Videos call into question GSA's spending
WASHINGTON — A conservative watchdog group released a half-dozen movie parody videos and comedy skits on Tuesday by the General Services Administration that were removed from the agency's website after an inspector general report last year revealed lavish agency spending on a Las Vegas conference.
Judicial Watch, which obtained the material through a Freedom of Information Act request, said it was tipped to the videos by a current GSA employee, Linda Shenwick. Shenwick, a self-described whistle-blower, said the videos were a waste of time and money.
In videos such as “The Leasefather” — a send-up of “The Godfather” — costumed GSA employees promote agency initiatives, talk about government practices and try to motivate workers. Two GSA employees parody a famous scene from the movie with an employee begging for mercy from another.
The GSA did not immediately respond to email and phone requests for comment.
Tom Fitton, the president of Judicial Watch, said the videos were “extravagant and embarrassing.”
This “is further evidence of a bloated federal government completely out of control,” he said. “Clearly, the new administrator will have his work cut out for him if this pattern of preposterous waste is to be curtailed.”
The videos come as the GSA has sought to shed its reputation as a free-spending agency prone to government waste and just days after the Senate confirmed a new leader for the agency.
By a voice vote last week, the Senate confirmed Dan Tangerlini to take permanent charge of GSA. He had been the agency's acting administrator since 2012 and had led an internal push to scale back spending and repair the agency's reputation after a series of scandals. At his confirmation hearing, he told senators the agency had trimmed as much as $200 million in projected costs from its budget.
The cost of the parody videos — or their exact publication date — could not immediately be determined. They appeared to predate an inspector general's report last year that detailed more than $820,000 in spending on a 2010 Las Vegas conference for about 300 GSA employees that included a mind-reader, bicycle giveaways and showy, after-hours receptions in resort suites.
That report was a blow to a federal agency that has more than 12,000 employees nationwide and serves as the government's property manager.
Show commenting policy
TribLive commenting policy
You are solely responsible for your comments and by using TribLive.com you agree to our Terms of Service.
We moderate comments. Our goal is to provide substantive commentary for a general readership. By screening submissions, we provide a space where readers can share intelligent and informed commentary that enhances the quality of our news and information.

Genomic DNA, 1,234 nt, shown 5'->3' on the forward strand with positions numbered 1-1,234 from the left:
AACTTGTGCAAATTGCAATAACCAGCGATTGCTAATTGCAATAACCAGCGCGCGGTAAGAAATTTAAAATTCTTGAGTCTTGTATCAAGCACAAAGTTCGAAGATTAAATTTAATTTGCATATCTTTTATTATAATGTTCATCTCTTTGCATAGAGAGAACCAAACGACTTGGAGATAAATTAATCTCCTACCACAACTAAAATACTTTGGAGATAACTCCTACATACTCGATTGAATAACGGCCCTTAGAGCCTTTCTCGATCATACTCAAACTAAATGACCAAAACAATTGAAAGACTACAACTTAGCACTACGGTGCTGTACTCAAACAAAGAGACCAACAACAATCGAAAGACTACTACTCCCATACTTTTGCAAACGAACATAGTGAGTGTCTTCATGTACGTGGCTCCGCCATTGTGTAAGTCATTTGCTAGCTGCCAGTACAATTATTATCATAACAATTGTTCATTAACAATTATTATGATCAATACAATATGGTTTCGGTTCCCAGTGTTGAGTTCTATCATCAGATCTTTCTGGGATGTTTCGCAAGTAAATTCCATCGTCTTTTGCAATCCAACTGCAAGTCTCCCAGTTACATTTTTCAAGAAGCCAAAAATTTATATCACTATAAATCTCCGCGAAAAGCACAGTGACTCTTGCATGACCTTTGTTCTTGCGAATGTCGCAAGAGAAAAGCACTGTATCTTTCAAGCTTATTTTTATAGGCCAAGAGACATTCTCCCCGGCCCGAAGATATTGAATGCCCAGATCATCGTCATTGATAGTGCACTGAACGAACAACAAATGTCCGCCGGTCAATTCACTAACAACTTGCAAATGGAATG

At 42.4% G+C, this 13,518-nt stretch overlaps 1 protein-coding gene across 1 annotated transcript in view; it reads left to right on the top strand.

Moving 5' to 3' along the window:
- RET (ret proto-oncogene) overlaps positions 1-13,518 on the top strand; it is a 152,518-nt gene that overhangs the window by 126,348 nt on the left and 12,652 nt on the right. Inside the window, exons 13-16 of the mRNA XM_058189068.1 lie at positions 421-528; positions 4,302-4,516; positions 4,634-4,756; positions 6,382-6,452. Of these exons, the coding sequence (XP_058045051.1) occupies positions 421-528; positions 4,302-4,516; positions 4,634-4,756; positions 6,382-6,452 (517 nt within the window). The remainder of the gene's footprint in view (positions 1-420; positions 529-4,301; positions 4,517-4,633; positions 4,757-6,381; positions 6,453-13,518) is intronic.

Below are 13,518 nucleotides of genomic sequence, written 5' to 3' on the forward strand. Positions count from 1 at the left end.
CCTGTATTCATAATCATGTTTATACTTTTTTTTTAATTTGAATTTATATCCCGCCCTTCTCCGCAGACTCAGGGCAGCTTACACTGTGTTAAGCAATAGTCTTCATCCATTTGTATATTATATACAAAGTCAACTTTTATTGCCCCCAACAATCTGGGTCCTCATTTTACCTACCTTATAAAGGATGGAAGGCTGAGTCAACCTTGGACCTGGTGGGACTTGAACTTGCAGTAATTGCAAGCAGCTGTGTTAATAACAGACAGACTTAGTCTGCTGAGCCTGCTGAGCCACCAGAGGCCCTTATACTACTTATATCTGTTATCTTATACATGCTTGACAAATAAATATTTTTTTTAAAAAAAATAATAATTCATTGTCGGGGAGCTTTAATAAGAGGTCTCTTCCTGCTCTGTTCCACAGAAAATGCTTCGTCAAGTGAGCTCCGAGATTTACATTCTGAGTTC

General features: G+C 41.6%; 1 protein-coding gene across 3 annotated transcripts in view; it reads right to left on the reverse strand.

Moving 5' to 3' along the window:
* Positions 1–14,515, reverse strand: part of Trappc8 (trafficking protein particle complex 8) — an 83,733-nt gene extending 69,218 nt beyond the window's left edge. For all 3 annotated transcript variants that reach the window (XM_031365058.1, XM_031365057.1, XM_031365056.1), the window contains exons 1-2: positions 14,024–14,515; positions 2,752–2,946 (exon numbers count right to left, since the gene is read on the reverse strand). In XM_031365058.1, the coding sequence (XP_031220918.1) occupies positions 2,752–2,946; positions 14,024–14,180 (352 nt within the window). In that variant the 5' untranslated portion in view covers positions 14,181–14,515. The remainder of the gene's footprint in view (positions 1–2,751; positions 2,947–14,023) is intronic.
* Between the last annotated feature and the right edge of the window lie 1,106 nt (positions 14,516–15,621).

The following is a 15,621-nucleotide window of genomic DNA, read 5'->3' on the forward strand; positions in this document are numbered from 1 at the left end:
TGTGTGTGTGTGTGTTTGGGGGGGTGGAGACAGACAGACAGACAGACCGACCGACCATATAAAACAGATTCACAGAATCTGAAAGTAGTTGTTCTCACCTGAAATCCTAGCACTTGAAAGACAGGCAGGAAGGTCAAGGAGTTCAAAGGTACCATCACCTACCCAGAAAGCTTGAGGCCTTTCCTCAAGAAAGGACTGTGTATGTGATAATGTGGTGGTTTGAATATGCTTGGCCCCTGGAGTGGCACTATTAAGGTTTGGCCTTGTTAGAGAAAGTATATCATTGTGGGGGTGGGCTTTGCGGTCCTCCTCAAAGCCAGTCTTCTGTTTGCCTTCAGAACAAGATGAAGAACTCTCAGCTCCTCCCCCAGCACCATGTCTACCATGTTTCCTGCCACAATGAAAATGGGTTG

While most comments will be posted if they are on-topic and not abusive, moderating decisions are subjective. We will make them as carefully and consistently as we can. Because of the volume of reader comments, we cannot review individual moderation decisions with readers.
We value thoughtful comments representing a range of views that make their point quickly and politely. We make an effort to protect discussions from repeated comments either by the same reader or different readers.
We follow the same standards for taste as the daily newspaper. A few things we won't tolerate: personal attacks, obscenity, vulgarity, profanity (including expletives and letters followed by dashes), commercial promotion, impersonations, incoherence, proselytizing and SHOUTING. Don't include URLs to Web sites.
We do not edit comments. They are either approved or deleted. We reserve the right to edit a comment that is quoted or excerpted in an article. In this case, we may fix spelling and punctuation.
We welcome strong opinions and criticism of our work, but we don't want comments to become bogged down with discussions of our policies and we will moderate accordingly.
We appreciate it when readers and people quoted in articles or blog posts point out errors of fact or emphasis and will investigate all assertions. But these suggestions should be sent via e-mail. To avoid distracting other readers, we won't publish comments that suggest a correction. Instead, corrections will be made in a blog post or in an article.
- U.S. Department of Agriculture mismanaged rural program, federal audit shows
- Quarantine lifted, Maine nurse given right to roam
- Medicare paid for drug coverage of patients who had died, investigators say
- Designer of ‘Operation’ game short of surgery cash
- Maryland drivers scurry to grab cash
- Plane slams into pilot training center at Kansas airport, killing 4
- Terminally ill woman may delay planned Nov. 1 suicide
- Unaccompanied immigrants put heavy strain on schools, charities
- Exhibit in Atlanta highlights Cezanne works
- Sex assault reports rise in W.Va. jails, prisons
- Space station sidesteps satellite debris